Tahir Hassan's Blog

My Technical Notes

Wednesday, 22 March 2017

Using DebugView for Debugging AutoHotkey Scripts

DebugView is an application made by SysInternals that can be used to view debug messages produced by applications.

To create a debug message using AutoHotkey, use the `OutputDebug` command:

OutputDebug, Hello World

Because many other applications also produce debug messages, you want to be able to show only those messages produced by your AutoHotkey script. For this, you can wrap the above command in a function that prepends `[AHK] ` to messages to make them searchable:

DebugMsg(Msg) {
    OutputDebug, [AHK] %Msg%

This function is called by passing in a string argument, as below demonstrates. The result is that `[AHK] Hello World` will appear in DebugView's message list.

DebugMsg("Hello World")

Configuring DebugView

Filter to only include [AHK] messages

To configure DebugView to only show messages from AutoHotkey, first show the "DebugView Filter" dialog, by either doing `Ctrl-L` or Edit → Filter/Highlight. In this dialog, in the `Include` field, add `[AHK]*` and press OK. This will not filter existing messages in the list, only new ones.

Highlighting messages by color
To highlight messages containing some text by color, first select a Filter from the list, and then in the colored textbox below it, enter some text to highlight:

Strangely enough, in contrast to the filtering behavior only affecting newly captured messages, the highlighting affects existing messages too.


If DebugView is not capturing messages (with filter set as `*`), then you may have to run it as administrator.

Sunday, 19 March 2017

Resizing Images using ImageMagick on Windows

ImageMagick is a handy commandline tool for every major platform that can be used to resize images (among its other uses). To install it on Windows, the recommended installer `ImageMagick-<version>-Q16-x64-dll.exe` worked fine and added `magick.exe` to the `PATH`. The installer recommends installing GhostScript for processing PDF and GhostScript, but because we are only using it to resize images, there is no need to install it.

When resizing an image, it is worth thinking about how big you want the resized image to be. To simplify matters, you can think of the resized image as fitting into a rectangle of $n$ by $m$ pixels. When an image is resized, its aspect ratio is maintained, but it has to fit inside this rectangle.

For illustration purposes, we use `magick.exe` to create a sample image file, `wizard.jpg`:

magick.exe wizard: wizard.jpg

This image is $480$ by $640$ pixels in size. For simplicity, let's say that we wish to shrink it so that it fits inside a $400$ by $400$ square. Its larger side (vertical), which is $640$, becomes $400$, therefore this side has shrunk by a percentage, $400/640$, which is $.625$. Its horizontal therefore will be $480 * .625$, which is $300$. In summary, the resized image will be $300$ by $400$ pixels in size.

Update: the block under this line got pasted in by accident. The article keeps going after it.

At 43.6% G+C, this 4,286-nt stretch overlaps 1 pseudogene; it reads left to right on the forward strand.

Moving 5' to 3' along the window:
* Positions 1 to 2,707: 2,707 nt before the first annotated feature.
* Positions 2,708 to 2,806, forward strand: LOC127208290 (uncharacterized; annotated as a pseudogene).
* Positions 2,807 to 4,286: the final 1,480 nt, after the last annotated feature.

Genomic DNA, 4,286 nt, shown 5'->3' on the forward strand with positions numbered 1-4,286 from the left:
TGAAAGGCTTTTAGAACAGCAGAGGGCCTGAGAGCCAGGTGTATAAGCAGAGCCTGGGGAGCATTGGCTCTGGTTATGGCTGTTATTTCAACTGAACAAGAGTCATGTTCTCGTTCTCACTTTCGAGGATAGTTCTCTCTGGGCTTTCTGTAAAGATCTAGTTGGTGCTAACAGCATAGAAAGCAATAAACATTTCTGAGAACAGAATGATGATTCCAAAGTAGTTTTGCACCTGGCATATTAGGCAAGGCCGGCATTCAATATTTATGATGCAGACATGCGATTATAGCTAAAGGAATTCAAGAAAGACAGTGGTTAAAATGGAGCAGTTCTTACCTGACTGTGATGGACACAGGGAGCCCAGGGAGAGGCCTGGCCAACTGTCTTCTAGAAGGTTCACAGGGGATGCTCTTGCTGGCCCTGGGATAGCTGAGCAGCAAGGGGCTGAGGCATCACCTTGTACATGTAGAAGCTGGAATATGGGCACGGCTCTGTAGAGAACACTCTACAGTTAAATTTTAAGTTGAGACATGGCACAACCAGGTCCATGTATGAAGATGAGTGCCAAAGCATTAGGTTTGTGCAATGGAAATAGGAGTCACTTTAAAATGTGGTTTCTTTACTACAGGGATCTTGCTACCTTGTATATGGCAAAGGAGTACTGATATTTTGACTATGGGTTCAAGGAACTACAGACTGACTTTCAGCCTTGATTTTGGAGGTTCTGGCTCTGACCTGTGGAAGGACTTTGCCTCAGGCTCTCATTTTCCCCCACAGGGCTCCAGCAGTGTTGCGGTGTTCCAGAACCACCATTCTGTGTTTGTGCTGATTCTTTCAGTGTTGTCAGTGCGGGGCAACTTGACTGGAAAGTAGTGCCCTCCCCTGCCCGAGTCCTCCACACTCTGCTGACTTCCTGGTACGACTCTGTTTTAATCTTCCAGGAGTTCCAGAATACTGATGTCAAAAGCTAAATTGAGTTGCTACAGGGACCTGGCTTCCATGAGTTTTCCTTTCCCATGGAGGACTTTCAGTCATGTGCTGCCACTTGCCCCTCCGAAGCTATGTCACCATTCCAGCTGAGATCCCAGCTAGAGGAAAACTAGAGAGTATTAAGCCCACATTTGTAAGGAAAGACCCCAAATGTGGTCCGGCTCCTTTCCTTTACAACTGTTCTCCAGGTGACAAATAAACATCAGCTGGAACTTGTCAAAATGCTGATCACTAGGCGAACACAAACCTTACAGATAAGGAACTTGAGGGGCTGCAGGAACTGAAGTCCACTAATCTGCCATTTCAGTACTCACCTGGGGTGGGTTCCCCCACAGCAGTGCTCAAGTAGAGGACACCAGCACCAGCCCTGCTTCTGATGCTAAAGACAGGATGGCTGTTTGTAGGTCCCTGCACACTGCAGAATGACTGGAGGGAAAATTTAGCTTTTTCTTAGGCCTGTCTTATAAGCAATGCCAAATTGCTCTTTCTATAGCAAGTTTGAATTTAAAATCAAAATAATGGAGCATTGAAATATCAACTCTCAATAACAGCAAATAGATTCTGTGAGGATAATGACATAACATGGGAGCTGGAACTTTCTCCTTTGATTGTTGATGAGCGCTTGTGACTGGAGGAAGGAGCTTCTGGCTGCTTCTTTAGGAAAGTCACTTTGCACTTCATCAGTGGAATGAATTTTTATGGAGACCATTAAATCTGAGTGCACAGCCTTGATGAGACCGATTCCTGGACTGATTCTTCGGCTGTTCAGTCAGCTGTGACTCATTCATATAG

To shrink it to this size, do:

magick.exe wizard.jpg -resize 400x400 resized-wizard.jpg


Adding a `.cmd` wrapper for an executable

When wanting to invoke an `.exe` on the commandline without specifying its full path, the usual course of action is to modify the `PATH` environment variable to include the `.exe` file's directory. A simple alternative, as described here, is to to create a `.cmd` wrapper for the `.exe` and place it in a folder which is already on the `PATH` environment variable.

An example `git.cmd` file is shown below. As mentioned earlier, you must put this `.cmd` into a folder which is in `PATH` environment variable.

@echo off
"C:\Program Files\Git\bin\git.exe" %*

`@echo off` disables echoing, and `%*` passes along all incoming arguments to the `git` executable.

On the Windows command-line, whether CMD or PowerShell, you can invoke an `.exe`, `.bat` or `.cmd` without specifying the `.extension`.

Saturday, 18 March 2017

PowerShell: Get a Service's Description

The result of `Get-Service` is a set of `System.ServiceProcess.ServiceController` objects, a type which does not have a property for the description shown in the Windows Services Window. The below sample code shows how to get the description for of the `XboxNetApiSvc` service.

& {
    $svc = [System.Management.ManagementObject]::new("Win32_Service.Name='XboxNetApiSvc'")

In order to get the description for a `ServiceController` object, pass in the object's `Name` property in place of `XboxNetApiSvc`.

Tuesday, 14 March 2017

Converting DocX to Markdown using Pandoc

Run the following command:

pandoc -s ".\mydoc.docx" -t markdown -o mydoc.md --wrap=none --extract-media .

Tuesday, 28 February 2017

GOAL, TASK, SUB*-TASK, STEP terminology

  • To accomplish your `GOAL`, you need to complete a series of `TASKs`, and each `TASK` has a series of `STEPs` to complete, to be performed in a specified order.
  • If something is a `STEP`, then its parent is a `TASK`, or a `SUB-TASK` or a `SUB-SUB-...-TASK`.
  • If something is a SUB<N>-TASK (with `N` > 2), then its parent is a SUB<N-1>-TASK.

Publishing `.xml` files from bin directory in `.pubxml` file

In the `.pubxml` file, before the </Project> end tag, add the following XML:

<Target Name="CustomCollectFiles">
    <_CustomFiles Include=".\bin\*.xml" />
    <FilesForPackagingFromProject Include="%(_CustomFiles.Identity)">


Note that the filter `.\bin\*.xml` can be customised to only include specific files.